Other Subject Area

Strength Training Adaptations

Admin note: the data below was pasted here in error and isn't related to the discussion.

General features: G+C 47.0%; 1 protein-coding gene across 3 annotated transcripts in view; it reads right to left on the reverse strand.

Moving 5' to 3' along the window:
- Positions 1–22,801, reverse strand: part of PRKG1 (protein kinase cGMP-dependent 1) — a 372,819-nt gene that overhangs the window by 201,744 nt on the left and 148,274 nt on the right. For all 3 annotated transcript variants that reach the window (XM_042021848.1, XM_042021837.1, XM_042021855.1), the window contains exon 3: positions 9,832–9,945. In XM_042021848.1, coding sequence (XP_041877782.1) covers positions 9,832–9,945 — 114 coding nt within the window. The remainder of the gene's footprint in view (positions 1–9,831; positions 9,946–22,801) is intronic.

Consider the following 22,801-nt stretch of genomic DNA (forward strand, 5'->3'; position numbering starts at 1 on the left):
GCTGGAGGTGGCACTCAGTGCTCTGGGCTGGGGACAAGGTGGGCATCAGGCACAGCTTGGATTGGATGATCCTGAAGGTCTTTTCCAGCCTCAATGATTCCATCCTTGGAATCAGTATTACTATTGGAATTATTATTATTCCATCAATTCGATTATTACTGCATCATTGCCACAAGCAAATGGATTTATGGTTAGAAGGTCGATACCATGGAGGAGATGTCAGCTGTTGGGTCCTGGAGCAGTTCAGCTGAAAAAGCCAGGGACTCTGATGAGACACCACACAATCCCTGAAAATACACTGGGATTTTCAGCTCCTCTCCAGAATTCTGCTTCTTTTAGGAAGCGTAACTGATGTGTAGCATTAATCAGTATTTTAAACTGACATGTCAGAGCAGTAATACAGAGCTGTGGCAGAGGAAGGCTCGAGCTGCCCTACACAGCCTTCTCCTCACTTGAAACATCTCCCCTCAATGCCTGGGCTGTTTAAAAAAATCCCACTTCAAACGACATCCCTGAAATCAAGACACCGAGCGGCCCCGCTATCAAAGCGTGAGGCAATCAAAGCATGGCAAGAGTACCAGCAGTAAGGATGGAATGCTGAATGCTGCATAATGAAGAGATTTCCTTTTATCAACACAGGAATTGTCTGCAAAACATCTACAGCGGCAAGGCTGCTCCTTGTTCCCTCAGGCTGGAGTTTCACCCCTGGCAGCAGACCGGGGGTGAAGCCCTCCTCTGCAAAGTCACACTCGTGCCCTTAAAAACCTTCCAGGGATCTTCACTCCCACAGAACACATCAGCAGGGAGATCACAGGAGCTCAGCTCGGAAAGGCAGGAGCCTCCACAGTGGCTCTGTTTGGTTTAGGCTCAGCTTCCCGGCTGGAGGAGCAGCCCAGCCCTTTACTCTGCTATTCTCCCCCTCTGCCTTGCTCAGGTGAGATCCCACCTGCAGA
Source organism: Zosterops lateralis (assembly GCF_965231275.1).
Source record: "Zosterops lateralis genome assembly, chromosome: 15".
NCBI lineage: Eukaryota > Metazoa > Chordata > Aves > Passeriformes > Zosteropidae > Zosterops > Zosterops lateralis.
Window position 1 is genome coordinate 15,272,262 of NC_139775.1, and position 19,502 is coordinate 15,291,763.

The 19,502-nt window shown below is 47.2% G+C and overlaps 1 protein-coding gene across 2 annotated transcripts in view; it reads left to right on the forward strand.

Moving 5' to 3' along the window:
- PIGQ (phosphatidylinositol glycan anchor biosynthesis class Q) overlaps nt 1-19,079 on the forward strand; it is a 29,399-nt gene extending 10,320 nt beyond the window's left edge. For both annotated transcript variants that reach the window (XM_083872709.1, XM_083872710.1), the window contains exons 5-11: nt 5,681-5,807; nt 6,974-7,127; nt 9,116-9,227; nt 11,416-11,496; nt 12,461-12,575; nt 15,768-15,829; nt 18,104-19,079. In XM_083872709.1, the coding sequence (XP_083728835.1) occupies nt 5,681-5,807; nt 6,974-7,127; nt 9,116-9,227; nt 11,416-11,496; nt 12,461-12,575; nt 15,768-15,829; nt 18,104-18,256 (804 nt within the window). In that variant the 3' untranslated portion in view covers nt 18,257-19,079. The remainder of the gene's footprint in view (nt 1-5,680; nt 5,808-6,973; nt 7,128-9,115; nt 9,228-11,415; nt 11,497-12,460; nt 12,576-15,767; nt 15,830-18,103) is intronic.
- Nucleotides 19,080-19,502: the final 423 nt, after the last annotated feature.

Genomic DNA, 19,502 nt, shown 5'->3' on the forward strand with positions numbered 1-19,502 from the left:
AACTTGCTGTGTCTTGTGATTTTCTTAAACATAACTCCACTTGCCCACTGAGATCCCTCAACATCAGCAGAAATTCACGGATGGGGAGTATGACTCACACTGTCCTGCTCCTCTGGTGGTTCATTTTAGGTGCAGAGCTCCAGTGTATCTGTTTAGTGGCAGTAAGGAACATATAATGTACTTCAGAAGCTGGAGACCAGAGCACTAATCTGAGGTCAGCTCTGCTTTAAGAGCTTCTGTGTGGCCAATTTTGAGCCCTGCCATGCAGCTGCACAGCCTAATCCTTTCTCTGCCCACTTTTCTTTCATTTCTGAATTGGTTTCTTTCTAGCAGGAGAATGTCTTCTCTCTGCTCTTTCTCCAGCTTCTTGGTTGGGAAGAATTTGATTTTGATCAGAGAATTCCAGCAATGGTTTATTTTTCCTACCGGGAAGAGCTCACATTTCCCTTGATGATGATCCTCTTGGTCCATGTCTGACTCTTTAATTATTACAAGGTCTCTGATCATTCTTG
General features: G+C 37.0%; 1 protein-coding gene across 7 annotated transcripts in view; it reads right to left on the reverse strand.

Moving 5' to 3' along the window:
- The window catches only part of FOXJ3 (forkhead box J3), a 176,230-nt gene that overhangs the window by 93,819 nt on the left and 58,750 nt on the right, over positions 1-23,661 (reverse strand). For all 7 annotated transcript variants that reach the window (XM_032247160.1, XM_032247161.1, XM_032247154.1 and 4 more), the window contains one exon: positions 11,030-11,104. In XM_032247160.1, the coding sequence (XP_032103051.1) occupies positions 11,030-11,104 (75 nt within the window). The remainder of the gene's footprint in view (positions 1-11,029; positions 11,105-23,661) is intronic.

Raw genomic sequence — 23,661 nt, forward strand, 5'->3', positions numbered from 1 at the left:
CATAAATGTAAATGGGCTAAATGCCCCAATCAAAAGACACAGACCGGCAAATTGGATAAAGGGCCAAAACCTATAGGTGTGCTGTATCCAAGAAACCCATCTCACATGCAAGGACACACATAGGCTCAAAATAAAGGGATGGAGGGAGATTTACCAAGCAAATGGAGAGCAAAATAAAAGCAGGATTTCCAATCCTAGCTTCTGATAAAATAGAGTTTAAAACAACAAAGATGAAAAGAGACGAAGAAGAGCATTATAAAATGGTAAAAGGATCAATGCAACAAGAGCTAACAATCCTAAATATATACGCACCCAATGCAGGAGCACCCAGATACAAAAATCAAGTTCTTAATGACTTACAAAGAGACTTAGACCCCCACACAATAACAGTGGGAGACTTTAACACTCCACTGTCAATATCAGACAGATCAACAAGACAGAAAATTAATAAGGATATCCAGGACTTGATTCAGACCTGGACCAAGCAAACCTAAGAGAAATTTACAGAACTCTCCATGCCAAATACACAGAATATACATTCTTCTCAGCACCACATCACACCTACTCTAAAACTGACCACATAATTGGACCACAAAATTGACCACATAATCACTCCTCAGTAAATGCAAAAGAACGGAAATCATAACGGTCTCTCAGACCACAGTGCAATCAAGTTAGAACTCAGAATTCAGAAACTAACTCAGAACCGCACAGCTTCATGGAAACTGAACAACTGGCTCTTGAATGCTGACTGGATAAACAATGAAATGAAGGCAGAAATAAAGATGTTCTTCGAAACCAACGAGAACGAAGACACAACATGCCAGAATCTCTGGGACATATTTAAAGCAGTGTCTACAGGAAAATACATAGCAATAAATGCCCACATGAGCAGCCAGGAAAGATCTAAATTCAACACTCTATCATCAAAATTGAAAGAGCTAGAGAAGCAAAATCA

International Journal of Exercise Science 15(4): 1212-1221, 2022. There are limited data comparing the efficacy of resistance loads within the hypertrophy range for promoting muscular growth, particularly when similar training volumes are utilized. The purpose of this study was to determine if two similar volume-loads, utilizing different intensities, would produce dissimilar muscular damage and inflammation. Eleven resistance-trained, college-aged males participated in this study. After testing 1RM barbell squats, participants completed two similar volume-load barbell squat sessions at two different resistance loads (67% and 85% of 1RM) on two separate visits. Venous blood samples were collected at baseline and one hour after completion of each exercise session. Plasma was isolated and analyzed for myoglobin and C-reactive protein (CRP) expression via ELISA. Plasma myoglobin expression was significantly elevated above baseline (BASE) values only after the 85% of 1RM (HHL) session (p =0.031), though the 67% (LHL) trial (p = 0.054; h2 = 0.647) was approaching significance (BASE: 1.42+.12 ng/mL; LHL: 4.65+1.13 ng/mL; HHL: 5.00+1.01 ng/mL). No changes in plasma CRP were observed. Despite attempts to equate volumes between resistances, mean total volume-load was significantly higher during the 67% of 1RM trial than during the 85% trial. Resistance loads at 85% of 1RM inflict significantly increased muscle damage over baseline values, even when significantly less total volume was lifted during the 85% trial. Individuals looking to maximize strength and hypertrophy during general training or during rehabilitation may benefit from these findings when determining the appropriate training load.